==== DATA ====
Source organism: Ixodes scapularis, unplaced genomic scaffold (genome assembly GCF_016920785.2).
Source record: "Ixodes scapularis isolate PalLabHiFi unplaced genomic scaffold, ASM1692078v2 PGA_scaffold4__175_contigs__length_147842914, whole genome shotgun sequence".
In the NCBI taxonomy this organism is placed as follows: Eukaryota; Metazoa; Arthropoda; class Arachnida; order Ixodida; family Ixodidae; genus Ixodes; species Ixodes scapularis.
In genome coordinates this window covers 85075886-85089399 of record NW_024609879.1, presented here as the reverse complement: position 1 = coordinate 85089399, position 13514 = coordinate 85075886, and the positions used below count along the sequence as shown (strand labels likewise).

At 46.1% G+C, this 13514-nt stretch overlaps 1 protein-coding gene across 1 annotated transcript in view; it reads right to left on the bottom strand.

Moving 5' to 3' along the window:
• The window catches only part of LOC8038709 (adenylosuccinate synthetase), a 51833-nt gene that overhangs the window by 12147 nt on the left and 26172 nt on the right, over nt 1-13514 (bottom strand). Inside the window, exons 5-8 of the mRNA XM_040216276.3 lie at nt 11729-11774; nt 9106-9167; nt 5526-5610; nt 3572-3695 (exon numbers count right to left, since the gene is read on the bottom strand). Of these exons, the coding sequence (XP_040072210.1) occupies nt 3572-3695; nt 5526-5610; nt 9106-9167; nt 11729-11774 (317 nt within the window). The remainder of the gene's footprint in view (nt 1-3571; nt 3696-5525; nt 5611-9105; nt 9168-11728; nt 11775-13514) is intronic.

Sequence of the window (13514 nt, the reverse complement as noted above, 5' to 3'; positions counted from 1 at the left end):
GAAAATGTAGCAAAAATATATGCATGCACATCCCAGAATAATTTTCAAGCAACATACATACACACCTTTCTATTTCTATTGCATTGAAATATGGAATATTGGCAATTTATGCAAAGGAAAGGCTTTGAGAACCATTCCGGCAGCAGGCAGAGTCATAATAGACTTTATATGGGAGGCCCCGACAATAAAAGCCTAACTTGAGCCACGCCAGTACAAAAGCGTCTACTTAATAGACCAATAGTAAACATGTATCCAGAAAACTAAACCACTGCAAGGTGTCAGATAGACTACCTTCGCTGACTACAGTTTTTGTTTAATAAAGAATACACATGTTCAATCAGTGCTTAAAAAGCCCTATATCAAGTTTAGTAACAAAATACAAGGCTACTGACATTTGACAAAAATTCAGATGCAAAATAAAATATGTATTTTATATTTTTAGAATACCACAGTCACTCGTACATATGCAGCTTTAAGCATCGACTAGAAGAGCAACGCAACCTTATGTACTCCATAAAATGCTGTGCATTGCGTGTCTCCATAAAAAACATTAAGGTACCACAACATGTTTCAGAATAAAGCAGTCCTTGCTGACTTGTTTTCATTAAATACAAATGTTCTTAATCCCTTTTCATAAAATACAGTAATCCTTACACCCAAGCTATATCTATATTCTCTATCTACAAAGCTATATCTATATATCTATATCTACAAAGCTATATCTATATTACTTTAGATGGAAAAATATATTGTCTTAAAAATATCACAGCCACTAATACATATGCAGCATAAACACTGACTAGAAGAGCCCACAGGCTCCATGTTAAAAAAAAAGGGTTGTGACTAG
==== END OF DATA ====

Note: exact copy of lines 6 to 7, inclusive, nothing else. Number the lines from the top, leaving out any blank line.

Moving 5' to 3' along the window:
• The window catches only part of LOC8038709 (adenylosuccinate synthetase), a 51833-nt gene that overhangs the window by 12147 nt on the left and 26172 nt on the right, over nt 1-13514 (bottom strand). Inside the window, exons 5-8 of the mRNA XM_040216276.3 lie at nt 11729-11774; nt 9106-9167; nt 5526-5610; nt 3572-3695 (exon numbers count right to left, since the gene is read on the bottom strand). Of these exons, the coding sequence (XP_040072210.1) occupies nt 3572-3695; nt 5526-5610; nt 9106-9167; nt 11729-11774 (317 nt within the window). The remainder of the gene's footprint in view (nt 1-3571; nt 3696-5525; nt 5611-9105; nt 9168-11728; nt 11775-13514) is intronic.